Everything Was Going Along So Well, And Then...
Your three-year-old has been successfully potty trained for at least a year and things have gone very well for both of you. He's using the potty regularly and you're delighted not to have to deal with diapers on an ongoing basis - especially since the new baby is due any minute. After the birth of your second child a strange thing takes place, your older child is soiling his pants and not using the potty. It's more than frustrating and besides, you have enough on your plate - why is he doing this to you?
Sound familiar? The facts are that potty training regression is not as uncommon as you may think. Of course, there are those kids who are trained and stay that way for the rest of their lives, but there are many, many children who, for a variety of reasons, regress. Most often it is stress taking its toll on the child.
He Can't Always Tell You What's Wrong
Adults are able to go with the flow and make adjustments to their lives in order to accommodate the ebb and flow of change from day to day. Little children have not yet mastered the tactic and end up becoming swamped in the emotional turmoil of change. They can't express it in terms for adults to understand, they only know deep inside their beings that things aren't the same and they can't always cope.
If this happens to your child, save the frustration for another time and place. The last thing your child needs is an out-of-control parent yelling at him about being a bad boy. This is a good time to step back and take a look at your child's life over the last while and to figure out what happened to cause the regression.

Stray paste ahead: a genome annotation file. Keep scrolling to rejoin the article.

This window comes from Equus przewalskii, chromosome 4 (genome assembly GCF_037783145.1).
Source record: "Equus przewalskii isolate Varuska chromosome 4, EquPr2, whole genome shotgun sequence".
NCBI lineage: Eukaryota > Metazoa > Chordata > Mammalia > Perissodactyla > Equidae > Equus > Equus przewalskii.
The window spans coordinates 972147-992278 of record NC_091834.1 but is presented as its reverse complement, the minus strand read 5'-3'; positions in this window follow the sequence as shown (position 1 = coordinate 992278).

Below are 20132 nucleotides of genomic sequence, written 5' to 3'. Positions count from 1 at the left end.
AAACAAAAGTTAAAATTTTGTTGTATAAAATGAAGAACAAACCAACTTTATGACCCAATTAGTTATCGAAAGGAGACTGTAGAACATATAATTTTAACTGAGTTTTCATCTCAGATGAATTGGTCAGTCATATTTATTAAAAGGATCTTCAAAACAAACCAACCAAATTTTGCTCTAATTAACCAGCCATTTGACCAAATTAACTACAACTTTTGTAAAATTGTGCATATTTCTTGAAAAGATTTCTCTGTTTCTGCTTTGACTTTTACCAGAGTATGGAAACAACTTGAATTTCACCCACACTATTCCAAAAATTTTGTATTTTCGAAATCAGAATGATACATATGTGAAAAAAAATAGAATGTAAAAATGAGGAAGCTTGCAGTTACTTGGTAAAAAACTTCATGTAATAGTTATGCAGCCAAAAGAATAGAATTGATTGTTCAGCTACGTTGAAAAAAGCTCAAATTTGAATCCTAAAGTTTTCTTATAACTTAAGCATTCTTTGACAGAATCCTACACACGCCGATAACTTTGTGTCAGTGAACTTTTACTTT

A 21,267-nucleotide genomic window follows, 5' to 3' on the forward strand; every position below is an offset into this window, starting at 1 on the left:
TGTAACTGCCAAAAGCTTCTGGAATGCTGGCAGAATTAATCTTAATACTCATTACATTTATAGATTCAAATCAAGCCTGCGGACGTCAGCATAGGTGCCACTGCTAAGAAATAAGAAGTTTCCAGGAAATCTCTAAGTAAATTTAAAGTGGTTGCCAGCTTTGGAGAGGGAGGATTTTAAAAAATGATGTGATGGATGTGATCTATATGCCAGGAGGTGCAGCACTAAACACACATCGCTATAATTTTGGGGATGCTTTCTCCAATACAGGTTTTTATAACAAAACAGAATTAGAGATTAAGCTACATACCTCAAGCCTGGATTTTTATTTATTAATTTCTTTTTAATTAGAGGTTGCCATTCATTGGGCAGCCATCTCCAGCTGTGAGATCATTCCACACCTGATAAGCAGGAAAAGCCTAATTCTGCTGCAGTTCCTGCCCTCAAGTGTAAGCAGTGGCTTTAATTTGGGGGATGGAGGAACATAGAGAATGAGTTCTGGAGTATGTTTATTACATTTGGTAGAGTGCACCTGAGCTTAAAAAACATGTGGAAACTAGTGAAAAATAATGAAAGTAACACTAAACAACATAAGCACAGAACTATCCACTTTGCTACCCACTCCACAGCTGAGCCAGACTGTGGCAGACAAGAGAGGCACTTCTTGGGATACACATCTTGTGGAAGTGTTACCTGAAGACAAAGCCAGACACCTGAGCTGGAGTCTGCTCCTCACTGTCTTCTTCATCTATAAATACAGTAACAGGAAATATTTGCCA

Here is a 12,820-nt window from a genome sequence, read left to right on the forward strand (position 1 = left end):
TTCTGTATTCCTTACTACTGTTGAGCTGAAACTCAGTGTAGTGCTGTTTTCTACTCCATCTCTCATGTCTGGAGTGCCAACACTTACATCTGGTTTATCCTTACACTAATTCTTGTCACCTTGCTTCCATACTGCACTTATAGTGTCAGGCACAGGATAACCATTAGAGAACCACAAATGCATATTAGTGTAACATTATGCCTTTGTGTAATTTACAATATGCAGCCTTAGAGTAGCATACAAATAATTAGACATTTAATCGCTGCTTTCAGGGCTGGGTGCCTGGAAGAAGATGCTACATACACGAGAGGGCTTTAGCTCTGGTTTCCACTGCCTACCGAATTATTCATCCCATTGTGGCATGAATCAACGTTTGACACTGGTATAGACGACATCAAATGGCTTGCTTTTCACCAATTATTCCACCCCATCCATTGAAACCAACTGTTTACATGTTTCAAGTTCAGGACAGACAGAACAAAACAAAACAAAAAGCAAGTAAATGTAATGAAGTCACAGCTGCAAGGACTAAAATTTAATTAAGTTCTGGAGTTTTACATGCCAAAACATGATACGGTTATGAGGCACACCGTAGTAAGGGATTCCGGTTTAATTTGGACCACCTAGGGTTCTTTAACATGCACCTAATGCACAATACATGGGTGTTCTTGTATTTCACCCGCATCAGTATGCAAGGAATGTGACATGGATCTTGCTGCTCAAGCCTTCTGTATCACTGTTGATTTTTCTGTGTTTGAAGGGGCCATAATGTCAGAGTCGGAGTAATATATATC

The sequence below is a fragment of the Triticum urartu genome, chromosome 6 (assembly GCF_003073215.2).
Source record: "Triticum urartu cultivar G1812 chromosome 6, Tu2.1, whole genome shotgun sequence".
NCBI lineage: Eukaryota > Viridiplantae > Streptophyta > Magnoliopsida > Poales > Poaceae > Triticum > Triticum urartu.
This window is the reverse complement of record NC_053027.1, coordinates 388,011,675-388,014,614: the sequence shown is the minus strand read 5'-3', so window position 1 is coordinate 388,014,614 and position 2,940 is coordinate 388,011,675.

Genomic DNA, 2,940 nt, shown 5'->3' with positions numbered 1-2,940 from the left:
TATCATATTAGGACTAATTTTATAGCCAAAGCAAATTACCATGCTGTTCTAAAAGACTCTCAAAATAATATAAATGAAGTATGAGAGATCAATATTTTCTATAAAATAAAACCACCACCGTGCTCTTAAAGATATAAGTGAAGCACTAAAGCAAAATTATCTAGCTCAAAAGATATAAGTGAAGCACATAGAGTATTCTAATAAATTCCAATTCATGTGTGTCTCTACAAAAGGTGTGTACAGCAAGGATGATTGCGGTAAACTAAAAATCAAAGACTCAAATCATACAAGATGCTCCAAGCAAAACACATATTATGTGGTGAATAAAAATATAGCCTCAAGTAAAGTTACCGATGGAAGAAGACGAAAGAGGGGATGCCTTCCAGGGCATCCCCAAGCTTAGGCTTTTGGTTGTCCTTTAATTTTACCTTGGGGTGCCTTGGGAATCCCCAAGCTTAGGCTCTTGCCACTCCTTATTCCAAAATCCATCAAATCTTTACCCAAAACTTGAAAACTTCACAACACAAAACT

Some Frequent Causes of Regression
When it is a new baby, the cause is obvious and you can find creative ways to work through the emotional upheaval your child is facing. But, sometimes the cause is more subtle and less obvious, and your child can't explain it to you. So, you become the detective and find the reasons for yourself.
There are myriad reasons for regression in toilet training. Some of them are: a recent move, a new baby either on the way or has arrived in their house, a change in childminding, a guest in your home who isn't leaving, tension between you and your spouse, change in regular schedules for work or school. All of these things create stress for a young child that he is unable to articulate. By spending some one-on-one time with your child, you may be able to discover the reason for the regression yourself.
Give Him What He Really Needs
Your child needs more than discipline at this juncture. He needs affirmation and understanding. It is imperative that he knows he's not a bad boy and that you're not angry with him for the switch in his behavior. As you endeavor to find the cause of the regression, try playing with your child and keeping communication open and animated; he may give you the indications you need to understand his place in time.
Often, when the child knows he is still loved and understood, he will make the effort necessary to return to the potty routine. Always, it is important as a parent to know when to seek help as well.